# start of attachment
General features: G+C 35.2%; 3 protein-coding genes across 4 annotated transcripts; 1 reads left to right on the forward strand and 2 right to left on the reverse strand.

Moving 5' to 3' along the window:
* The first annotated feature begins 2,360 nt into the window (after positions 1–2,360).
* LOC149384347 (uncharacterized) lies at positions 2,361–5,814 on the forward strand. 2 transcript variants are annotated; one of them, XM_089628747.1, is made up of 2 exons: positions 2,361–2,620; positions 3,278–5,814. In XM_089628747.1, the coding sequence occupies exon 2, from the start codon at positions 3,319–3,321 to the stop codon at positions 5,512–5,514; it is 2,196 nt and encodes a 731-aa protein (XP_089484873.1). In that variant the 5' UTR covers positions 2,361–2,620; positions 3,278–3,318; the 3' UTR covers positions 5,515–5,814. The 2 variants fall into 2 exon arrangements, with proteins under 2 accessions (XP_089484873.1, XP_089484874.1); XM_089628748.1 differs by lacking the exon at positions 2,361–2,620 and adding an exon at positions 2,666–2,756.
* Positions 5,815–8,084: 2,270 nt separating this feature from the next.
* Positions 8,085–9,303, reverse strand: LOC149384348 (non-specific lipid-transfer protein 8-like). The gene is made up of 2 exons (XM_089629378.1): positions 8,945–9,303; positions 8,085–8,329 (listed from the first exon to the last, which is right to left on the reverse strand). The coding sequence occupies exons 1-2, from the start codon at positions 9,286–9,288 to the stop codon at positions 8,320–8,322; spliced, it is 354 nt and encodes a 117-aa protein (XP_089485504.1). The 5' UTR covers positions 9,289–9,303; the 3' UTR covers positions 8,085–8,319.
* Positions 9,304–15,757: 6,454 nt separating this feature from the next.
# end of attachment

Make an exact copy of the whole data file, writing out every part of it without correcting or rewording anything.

General features: G+C 35.2%; 3 protein-coding genes across 4 annotated transcripts; 1 reads left to right on the forward strand and 2 right to left on the reverse strand.

Moving 5' to 3' along the window:
* The first annotated feature begins 2,360 nt into the window (after positions 1–2,360).
* LOC149384347 (uncharacterized) lies at positions 2,361–5,814 on the forward strand. 2 transcript variants are annotated; one of them, XM_089628747.1, is made up of 2 exons: positions 2,361–2,620; positions 3,278–5,814. In XM_089628747.1, the coding sequence occupies exon 2, from the start codon at positions 3,319–3,321 to the stop codon at positions 5,512–5,514; it is 2,196 nt and encodes a 731-aa protein (XP_089484873.1). In that variant the 5' UTR covers positions 2,361–2,620; positions 3,278–3,318; the 3' UTR covers positions 5,515–5,814. The 2 variants fall into 2 exon arrangements, with proteins under 2 accessions (XP_089484873.1, XP_089484874.1); XM_089628748.1 differs by lacking the exon at positions 2,361–2,620 and adding an exon at positions 2,666–2,756.
* Positions 5,815–8,084: 2,270 nt separating this feature from the next.
* Positions 8,085–9,303, reverse strand: LOC149384348 (non-specific lipid-transfer protein 8-like). The gene is made up of 2 exons (XM_089629378.1): positions 8,945–9,303; positions 8,085–8,329 (listed from the first exon to the last, which is right to left on the reverse strand). The coding sequence occupies exons 1-2, from the start codon at positions 9,286–9,288 to the stop codon at positions 8,320–8,322; spliced, it is 354 nt and encodes a 117-aa protein (XP_089485504.1). The 5' UTR covers positions 9,289–9,303; the 3' UTR covers positions 8,085–8,319.
* Positions 9,304–15,757: 6,454 nt separating this feature from the next.